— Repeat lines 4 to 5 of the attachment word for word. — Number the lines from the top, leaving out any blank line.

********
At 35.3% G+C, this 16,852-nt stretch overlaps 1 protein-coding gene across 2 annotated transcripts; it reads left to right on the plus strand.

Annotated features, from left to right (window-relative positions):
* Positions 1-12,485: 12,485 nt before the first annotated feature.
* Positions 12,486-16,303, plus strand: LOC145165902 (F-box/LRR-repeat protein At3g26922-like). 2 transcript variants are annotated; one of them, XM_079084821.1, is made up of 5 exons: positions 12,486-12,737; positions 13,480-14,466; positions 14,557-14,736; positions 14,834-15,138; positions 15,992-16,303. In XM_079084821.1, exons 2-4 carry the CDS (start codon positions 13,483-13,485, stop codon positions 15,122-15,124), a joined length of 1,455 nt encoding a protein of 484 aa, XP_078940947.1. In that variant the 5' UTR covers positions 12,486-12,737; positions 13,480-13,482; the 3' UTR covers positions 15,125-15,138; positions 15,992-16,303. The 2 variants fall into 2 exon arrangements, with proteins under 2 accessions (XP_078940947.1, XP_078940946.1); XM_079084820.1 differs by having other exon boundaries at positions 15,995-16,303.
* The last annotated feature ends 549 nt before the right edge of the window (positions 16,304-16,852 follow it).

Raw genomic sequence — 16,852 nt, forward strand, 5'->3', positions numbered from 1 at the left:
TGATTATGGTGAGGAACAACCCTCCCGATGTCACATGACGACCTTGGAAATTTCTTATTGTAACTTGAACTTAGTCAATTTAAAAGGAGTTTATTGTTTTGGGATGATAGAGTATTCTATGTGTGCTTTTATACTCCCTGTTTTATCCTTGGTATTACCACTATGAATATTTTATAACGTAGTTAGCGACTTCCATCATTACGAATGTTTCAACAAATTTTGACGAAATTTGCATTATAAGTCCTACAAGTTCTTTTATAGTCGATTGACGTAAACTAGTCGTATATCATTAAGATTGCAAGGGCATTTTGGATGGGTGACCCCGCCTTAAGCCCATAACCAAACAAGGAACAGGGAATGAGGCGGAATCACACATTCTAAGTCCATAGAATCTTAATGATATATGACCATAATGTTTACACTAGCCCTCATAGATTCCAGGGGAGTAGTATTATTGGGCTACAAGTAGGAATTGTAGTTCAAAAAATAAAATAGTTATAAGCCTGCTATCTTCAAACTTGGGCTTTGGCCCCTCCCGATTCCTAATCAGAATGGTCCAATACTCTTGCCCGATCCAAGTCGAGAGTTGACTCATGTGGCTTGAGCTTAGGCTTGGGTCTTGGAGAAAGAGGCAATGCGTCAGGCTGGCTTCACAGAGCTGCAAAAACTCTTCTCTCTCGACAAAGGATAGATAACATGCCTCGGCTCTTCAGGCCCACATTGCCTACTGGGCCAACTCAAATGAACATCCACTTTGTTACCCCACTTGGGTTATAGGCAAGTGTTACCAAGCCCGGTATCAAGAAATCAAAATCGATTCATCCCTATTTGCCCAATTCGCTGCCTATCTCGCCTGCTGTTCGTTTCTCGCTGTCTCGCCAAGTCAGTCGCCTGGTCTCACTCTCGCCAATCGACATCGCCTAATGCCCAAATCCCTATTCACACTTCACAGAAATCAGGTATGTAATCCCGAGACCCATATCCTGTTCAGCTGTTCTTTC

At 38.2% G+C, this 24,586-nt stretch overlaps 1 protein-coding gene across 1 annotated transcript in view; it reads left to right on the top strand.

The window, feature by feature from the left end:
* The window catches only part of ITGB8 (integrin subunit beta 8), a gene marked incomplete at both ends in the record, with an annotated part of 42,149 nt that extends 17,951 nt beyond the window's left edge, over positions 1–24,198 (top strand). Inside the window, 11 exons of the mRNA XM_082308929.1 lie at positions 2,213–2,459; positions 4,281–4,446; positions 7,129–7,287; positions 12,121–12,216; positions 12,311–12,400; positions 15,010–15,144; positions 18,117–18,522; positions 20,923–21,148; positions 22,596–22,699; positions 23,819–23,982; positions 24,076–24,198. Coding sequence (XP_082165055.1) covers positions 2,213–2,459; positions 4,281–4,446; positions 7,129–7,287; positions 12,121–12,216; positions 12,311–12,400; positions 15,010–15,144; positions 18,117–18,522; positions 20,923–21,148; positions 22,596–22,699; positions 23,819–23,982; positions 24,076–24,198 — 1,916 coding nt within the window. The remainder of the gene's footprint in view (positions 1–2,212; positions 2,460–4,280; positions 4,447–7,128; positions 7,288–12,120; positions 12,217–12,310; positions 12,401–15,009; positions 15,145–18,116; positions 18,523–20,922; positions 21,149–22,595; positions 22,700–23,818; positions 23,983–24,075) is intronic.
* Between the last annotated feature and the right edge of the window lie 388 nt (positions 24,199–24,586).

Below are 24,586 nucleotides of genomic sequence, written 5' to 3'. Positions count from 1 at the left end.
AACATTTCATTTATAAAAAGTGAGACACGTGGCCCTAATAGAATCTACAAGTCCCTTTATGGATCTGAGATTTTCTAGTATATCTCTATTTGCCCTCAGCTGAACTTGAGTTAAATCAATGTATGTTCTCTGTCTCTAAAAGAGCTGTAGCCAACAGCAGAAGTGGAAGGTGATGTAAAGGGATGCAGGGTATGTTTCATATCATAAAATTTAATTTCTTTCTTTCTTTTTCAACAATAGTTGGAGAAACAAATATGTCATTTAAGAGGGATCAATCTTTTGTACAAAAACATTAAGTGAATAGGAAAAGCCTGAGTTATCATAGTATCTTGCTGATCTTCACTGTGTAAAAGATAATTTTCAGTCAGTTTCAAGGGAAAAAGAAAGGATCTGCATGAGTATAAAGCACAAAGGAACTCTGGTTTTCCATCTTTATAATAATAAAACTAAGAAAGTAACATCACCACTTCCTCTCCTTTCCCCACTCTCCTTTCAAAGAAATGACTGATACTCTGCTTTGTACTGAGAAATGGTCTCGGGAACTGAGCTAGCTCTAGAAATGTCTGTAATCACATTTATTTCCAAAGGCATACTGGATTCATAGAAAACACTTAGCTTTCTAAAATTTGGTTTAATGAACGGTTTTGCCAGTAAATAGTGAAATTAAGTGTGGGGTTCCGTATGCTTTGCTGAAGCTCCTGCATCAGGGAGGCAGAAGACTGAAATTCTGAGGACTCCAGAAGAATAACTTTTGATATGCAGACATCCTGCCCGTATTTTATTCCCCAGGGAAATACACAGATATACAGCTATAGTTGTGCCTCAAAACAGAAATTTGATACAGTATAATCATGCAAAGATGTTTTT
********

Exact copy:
* Positions 12,486-16,303, plus strand: LOC145165902 (F-box/LRR-repeat protein At3g26922-like). 2 transcript variants are annotated; one of them, XM_079084821.1, is made up of 5 exons: positions 12,486-12,737; positions 13,480-14,466; positions 14,557-14,736; positions 14,834-15,138; positions 15,992-16,303. In XM_079084821.1, exons 2-4 carry the CDS (start codon positions 13,483-13,485, stop codon positions 15,122-15,124), a joined length of 1,455 nt encoding a protein of 484 aa, XP_078940947.1. In that variant the 5' UTR covers positions 12,486-12,737; positions 13,480-13,482; the 3' UTR covers positions 15,125-15,138; positions 15,992-16,303. The 2 variants fall into 2 exon arrangements, with proteins under 2 accessions (XP_078940947.1, XP_078940946.1); XM_079084820.1 differs by having other exon boundaries at positions 15,995-16,303.
* The last annotated feature ends 549 nt before the right edge of the window (positions 16,304-16,852 follow it).